A tradition in Coulee, going to the birds
Jess Shut Up
I recently became aware of a tradition in our area that is on the brink of extinction, and that because of a few people that don’t live here, it has squeaked by the last few years.
The Annual Winter Grand Coulee Bird Count. Never heard of it? Well, neither had I until over the holiday week I had to a chance to sit down with Gary Kuiper. Some of you know who he is, but most of you most likely do not. Who he is, is not nearly as important as what he did while he lived in the Coulee many years ago. But I am jumping the gun a little bit. Let’s have a history lesson.
In the early 1800s in America, there was a tradition that does not get followed and is considered, well, illegal, by today’s standards. As families gathered for the holidays, they also gathered their ammo and guns and went out as a group to their favorite hunting area and, well, they killed everything that moved. Big game, birds of all sizes, rodents, and anything else that crossed their path got slaughtered, and who- ever had the biggest pile at the end of the day won that years contest. (This is not the tradition I want to save.)
In the 1900s our leaders noticed a lowering number of critters throughout America, including a drastic reduction in the bird populations. That’s when Audubon Society member Frank Chapman decided to create a new kind of Christmas hunt. Twenty-seven people participated in that first bird count and recorded 90-plus species in their designated area. Two years ago, 63,223 volunteers from the Arctic Circle to Argentina performed counts.
This Winter Bird Count in the Coulee has also been going on for a long, long time. But last year there was only a small handful of volunteers and not one of them was from our area. Mr. Kuiper has made the trip every year, even though he now lives in Mead, Wash., but his heart is still here with our eagles, sparrows, woodpeckers and owls.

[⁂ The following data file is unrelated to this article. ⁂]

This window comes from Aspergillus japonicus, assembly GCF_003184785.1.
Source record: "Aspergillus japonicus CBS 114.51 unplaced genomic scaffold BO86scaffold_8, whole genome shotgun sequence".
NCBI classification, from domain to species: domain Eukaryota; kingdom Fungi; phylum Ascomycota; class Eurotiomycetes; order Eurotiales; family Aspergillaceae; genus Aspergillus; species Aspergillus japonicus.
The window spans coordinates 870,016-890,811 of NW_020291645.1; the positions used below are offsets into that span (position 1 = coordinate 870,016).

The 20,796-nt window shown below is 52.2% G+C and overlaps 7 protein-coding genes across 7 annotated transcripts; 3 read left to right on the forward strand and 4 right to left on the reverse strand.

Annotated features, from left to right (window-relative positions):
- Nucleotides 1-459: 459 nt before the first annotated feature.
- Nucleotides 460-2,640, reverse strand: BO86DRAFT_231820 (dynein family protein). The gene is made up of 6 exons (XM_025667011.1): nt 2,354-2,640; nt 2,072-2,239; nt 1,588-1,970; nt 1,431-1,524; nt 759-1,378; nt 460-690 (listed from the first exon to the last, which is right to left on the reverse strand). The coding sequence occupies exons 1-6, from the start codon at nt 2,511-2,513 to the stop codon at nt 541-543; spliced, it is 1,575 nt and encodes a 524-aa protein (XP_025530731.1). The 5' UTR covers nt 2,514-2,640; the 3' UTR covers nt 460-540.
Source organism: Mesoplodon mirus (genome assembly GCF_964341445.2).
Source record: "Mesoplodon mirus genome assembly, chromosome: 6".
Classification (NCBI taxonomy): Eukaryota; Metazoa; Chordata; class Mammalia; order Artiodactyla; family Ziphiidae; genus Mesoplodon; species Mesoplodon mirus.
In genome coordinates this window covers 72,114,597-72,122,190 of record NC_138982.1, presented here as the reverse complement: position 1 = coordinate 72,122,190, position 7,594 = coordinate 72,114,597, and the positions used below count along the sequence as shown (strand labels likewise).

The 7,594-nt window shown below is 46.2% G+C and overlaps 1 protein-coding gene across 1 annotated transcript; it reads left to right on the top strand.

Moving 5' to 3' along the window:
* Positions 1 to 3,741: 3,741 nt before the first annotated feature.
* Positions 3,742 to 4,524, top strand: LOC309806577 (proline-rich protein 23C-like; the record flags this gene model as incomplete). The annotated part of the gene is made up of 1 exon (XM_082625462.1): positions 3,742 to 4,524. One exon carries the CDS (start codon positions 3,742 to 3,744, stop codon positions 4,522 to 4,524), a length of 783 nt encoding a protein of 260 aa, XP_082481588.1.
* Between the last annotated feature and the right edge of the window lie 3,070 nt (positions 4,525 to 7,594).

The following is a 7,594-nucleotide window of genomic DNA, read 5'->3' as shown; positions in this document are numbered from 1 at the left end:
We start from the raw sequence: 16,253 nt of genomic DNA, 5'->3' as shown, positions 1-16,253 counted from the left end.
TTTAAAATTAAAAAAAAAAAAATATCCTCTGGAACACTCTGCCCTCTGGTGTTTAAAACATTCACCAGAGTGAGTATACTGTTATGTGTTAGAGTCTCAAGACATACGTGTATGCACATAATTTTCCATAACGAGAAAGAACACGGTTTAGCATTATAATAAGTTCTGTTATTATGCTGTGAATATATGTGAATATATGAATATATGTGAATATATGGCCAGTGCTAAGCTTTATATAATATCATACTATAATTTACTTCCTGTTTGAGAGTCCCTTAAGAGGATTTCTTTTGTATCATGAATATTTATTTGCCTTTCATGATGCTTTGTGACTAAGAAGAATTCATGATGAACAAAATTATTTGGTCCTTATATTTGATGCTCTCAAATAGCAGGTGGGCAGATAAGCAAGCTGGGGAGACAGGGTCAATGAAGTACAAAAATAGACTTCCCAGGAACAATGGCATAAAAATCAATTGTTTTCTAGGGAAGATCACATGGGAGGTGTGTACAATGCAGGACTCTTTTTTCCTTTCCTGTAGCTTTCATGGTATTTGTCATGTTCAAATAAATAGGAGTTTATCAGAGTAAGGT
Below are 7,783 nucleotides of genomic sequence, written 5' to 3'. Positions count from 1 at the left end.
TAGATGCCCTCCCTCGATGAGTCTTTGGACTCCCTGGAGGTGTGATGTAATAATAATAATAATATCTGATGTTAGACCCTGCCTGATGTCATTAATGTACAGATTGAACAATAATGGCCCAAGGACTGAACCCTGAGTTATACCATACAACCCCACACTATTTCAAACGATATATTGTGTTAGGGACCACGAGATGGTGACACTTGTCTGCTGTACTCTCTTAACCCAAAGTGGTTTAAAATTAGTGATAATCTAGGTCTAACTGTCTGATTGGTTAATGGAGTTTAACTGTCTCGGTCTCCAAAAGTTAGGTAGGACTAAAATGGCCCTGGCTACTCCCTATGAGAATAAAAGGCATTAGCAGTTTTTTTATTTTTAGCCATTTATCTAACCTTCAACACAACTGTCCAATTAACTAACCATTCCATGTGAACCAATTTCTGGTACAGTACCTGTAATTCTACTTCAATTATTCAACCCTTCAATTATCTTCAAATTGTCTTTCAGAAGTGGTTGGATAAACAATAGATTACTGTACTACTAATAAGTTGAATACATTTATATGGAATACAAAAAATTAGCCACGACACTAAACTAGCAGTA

On Dec. 21, this year’s bird count will take place. I will be with them. So I know at least one person from here will be helping them find the feathered.
I know what your thinking: “I don’t know what all the birds are!”
Well, that’s OK because they need drivers, too, and some people that just know the area better than they do. Also, what better way to learn what kind of flying fowl are out there than to be with a semi-expert on birds?
This is a tradition in our area that goes back many years, longer than I have even been alive, in fact, and I, for one, do not want to see this slip away. What a great way to give back to nature that has provided for us for years and continue a venue for future generations.
Rare birds have been found here in the past during these scouting trips, and it seems more and more have multiplied and migrated to our little neck of the woods.
So lets get out there, Coulee Country. Lets count how many turkeys there actually are out there that don’t write a weekly column.
Contact me for more info.